The latest CanCERN newsletter (29 June 2012) includes an important item headed Assignment of the Deed of Rights. The CanCERN website is here and the newsletters are here. DISCLAIMER: Although I work part-time as a researcher for CanCERN the views expressed here, and everywhere else on this blog, are entirely my own and should not be construed as reflecting the view or thinking of CanCERN or its members.
Problems arising from the Assignment document.
Anyone who has purchased, or may be purchasing, a property still needing repairs and where the insurance policy is signed over should read the item in the CanCERN newsletter (reproduced below).
The problems raised are possibly a cause for concern if you bought, or are thinking of buying, a house needing significant repairs and/or you will need to move out while repairs are carried out. There may as yet be undisclosed problems.
Depending on the circumstances of the property purchased, you may encounter two expensive situations that you and your lawyer need to be aware of. If it turns to custard (a repair turns out to be a rebuild, or you need alternative accommodation while repairs are being carried out) you may be faced with unexpected costs. If your lawyer recommended or checked the terms of the agreement for sale and purchase before you signed it, you might end up having to take action against them for your loss as they had not acted with a suitable degree of diligence.
To the extent that the issue is clear, it hinges on what part of an insurance policy can be transferred at the time a property is sold.
When house insurance is assigned to a purchaser, some insurance companies believe that the nature of the policy changes. For those buying a damaged house there are two very important changes that happen. The first, and biggest, is that at the time of sale a full replacement policy can become an indemnity policy (i.e. you are entitled only to current market value - what is an earthquake damaged house worth?).
The consequence of this is that if the damage turns out to be more extensive than originally thought, and repairs are uneconomic, the new owner WILL NOT be entitled to have a replacement house built. Instead the insurance company will pay out what they assess to be the indemnity value. The difference between a rebuild and indemnity value will be eye-wateringly large (and likely to result in receiving less than you paid for the property).
The second change relates to alternative accommodation allowances. While the owner of the property at the time of the damage was permitted a certain amount to live elsewhere during repairs, that allowance probably won't be transferable when the house is sold. As this allowance is usually part of a house contents policy, and the contents policy isn't being transferred, it does seem logical.
Nowhere mentioned is what happens should a property be further damaged or destroyed by other events (new earthquakes, storm, fire). Is the policy also considered to have indemnity value under those circumstances?
In the CanCERN newsletter the insurer mentioned is IAG, however this should not be seen as just an IAG issue. Chances are all insurers have a similar view. If in doubt ring your insurance company or lawyer.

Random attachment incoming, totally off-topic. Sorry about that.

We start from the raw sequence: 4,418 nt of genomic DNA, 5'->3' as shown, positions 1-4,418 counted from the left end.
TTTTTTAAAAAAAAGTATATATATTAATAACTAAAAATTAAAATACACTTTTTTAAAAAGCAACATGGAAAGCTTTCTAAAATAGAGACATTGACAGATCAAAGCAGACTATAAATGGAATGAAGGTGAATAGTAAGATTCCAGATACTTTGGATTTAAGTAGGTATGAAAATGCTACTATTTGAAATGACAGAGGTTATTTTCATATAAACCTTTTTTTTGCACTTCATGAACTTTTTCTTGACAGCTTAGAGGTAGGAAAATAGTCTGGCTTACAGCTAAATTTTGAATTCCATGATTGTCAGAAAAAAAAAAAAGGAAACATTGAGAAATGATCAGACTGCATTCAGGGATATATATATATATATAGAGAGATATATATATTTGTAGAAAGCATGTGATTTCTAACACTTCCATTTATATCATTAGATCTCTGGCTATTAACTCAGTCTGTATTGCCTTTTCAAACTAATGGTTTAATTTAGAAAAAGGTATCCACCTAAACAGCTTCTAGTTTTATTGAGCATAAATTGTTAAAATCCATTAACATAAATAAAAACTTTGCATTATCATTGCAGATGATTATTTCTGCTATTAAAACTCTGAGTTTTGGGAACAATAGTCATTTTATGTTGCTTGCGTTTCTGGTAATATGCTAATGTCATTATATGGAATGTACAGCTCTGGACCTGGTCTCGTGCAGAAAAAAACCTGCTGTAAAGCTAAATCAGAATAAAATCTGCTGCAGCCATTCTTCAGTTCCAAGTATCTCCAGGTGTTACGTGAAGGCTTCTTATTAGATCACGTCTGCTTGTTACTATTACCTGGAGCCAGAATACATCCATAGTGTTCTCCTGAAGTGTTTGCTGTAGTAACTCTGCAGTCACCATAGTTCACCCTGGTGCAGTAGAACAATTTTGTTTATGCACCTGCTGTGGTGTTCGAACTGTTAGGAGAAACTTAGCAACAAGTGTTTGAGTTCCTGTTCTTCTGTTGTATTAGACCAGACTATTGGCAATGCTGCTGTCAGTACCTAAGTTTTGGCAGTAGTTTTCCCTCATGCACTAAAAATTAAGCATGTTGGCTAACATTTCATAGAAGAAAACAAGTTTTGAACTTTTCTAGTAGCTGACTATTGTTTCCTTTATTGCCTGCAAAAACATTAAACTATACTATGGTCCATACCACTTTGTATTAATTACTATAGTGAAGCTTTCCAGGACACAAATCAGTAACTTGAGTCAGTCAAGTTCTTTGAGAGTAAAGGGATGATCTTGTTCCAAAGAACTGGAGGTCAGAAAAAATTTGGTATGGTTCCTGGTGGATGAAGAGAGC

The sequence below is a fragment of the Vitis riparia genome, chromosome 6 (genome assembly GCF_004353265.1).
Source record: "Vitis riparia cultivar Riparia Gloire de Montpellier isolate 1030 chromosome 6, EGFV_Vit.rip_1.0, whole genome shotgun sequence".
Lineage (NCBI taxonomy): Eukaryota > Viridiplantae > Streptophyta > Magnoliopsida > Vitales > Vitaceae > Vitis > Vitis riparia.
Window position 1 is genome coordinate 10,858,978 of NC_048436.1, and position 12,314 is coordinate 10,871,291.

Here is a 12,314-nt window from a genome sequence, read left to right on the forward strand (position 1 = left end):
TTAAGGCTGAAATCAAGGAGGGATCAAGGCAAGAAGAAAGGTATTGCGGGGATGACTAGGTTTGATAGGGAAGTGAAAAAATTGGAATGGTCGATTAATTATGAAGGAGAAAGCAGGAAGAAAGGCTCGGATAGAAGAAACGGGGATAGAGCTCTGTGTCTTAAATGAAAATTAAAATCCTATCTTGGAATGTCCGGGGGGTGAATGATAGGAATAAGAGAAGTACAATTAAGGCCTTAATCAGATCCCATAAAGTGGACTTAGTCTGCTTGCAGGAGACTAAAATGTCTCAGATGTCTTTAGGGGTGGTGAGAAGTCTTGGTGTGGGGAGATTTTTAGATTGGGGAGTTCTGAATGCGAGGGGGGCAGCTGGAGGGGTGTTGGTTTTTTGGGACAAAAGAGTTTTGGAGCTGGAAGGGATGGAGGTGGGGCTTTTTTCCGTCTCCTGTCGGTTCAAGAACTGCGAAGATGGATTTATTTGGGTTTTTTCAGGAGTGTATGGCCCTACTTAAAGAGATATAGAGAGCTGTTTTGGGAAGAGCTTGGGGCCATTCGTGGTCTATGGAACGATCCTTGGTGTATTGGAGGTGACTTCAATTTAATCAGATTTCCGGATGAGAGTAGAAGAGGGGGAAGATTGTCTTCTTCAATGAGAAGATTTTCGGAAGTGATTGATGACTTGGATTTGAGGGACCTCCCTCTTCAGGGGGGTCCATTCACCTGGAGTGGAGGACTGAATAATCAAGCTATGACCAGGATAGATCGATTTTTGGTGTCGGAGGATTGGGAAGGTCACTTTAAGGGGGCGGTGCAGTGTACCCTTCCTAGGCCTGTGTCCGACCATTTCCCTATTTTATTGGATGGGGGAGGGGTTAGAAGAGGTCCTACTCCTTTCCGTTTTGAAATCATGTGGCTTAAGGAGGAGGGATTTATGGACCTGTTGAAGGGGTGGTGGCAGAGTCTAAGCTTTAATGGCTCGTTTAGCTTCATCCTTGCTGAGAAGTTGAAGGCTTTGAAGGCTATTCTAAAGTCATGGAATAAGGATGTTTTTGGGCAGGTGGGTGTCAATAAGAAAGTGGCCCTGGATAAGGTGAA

From the CanCERN newsletter
Last week we summarised our understanding of the interpretation change to the Assignment of the Deed Rights. We have since sent this summary to insurers, the Canterbury Law Society, a few specific lawyers we know and CERA for further clarification and we will update you as we hear anything. We have also sought responses to the following questions from some of these people:
Who informed the insurers that they had been interpreting this part of their policy incorrectly and that the below interpretation was correct?
Have all insurers been informed of this change to interpretation?
Has the document wording of the Assignment of the Deed of Rights been changed to reflect this change in interpretation?
Who is responsible for passing this interpretation information onto lawyers and real estate agencies and other people that may be involved in a sale and purchase agreement on a damaged but unsettled home?
Do the individual insurers have a legal obligation to communicate this change of interpretation of policy to all policy holders or directly to those who have indicated they intend to buy a house rather than build?
IAG has provided the following clarification in terms of their position:
As discussed, the insurance policy on the existing dwelling is between the current owners and the insurer. IAG’s policies entitle a customer to rebuild or repair their home. If they elect to sell their home then they are foregoing the reinstatement entitlements and an indemnity settlement is the maximum settlement. IAG is willing to look at honouring repairs of a property for the new purchaser but if the home becomes uneconomic to repair then the maximum IAG will pay is indemnity or market value to the purchaser. Therefore we advise people to check with their insurers before entering into agreements so that they are clear on what they can transfer or have transferred to them. They should understand if the property is repairable or a total loss before making any decisions. In addition often other policy entitlements such as alternative accommodation cannot be carried over by the purchaser.
Southern Response has supplied this initial response:
There was a case (commercial insurance, we believe) to the effect that an assignees rights were limited to indemnity value rather than rebuild value. This, it would appear, is the issue that you are discussing. Our policy is that we would never exercise that option, although it is open to insurers to seek to do so.